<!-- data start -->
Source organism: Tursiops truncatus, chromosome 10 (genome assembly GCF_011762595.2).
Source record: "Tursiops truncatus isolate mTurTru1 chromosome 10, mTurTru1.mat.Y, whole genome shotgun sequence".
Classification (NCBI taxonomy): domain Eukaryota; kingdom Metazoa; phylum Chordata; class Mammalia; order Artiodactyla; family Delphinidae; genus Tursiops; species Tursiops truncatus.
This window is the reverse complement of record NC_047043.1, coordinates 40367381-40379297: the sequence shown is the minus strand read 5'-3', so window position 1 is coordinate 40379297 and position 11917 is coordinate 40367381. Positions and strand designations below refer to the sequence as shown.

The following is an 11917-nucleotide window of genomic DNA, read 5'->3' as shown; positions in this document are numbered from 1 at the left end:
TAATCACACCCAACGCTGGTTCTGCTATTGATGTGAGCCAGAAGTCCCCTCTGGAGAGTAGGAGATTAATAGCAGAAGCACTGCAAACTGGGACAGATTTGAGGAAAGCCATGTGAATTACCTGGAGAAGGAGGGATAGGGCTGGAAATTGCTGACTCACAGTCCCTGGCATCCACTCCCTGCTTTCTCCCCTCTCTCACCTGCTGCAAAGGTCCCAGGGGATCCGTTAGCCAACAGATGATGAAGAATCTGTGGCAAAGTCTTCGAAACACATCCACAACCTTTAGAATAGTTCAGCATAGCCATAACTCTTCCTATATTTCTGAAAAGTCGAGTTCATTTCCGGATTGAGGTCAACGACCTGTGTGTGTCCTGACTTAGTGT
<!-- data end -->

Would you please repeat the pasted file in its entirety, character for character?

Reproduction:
Source organism: Tursiops truncatus, chromosome 10 (genome assembly GCF_011762595.2).
Source record: "Tursiops truncatus isolate mTurTru1 chromosome 10, mTurTru1.mat.Y, whole genome shotgun sequence".
Classification (NCBI taxonomy): domain Eukaryota; kingdom Metazoa; phylum Chordata; class Mammalia; order Artiodactyla; family Delphinidae; genus Tursiops; species Tursiops truncatus.
This window is the reverse complement of record NC_047043.1, coordinates 40367381-40379297: the sequence shown is the minus strand read 5'-3', so window position 1 is coordinate 40379297 and position 11917 is coordinate 40367381. Positions and strand designations below refer to the sequence as shown.

The following is an 11917-nucleotide window of genomic DNA, read 5'->3' as shown; positions in this document are numbered from 1 at the left end:
TAATCACACCCAACGCTGGTTCTGCTATTGATGTGAGCCAGAAGTCCCCTCTGGAGAGTAGGAGATTAATAGCAGAAGCACTGCAAACTGGGACAGATTTGAGGAAAGCCATGTGAATTACCTGGAGAAGGAGGGATAGGGCTGGAAATTGCTGACTCACAGTCCCTGGCATCCACTCCCTGCTTTCTCCCCTCTCTCACCTGCTGCAAAGGTCCCAGGGGATCCGTTAGCCAACAGATGATGAAGAATCTGTGGCAAAGTCTTCGAAACACATCCACAACCTTTAGAATAGTTCAGCATAGCCATAACTCTTCCTATATTTCTGAAAAGTCGAGTTCATTTCCGGATTGAGGTCAACGACCTGTGTGTGTCCTGACTTAGTGT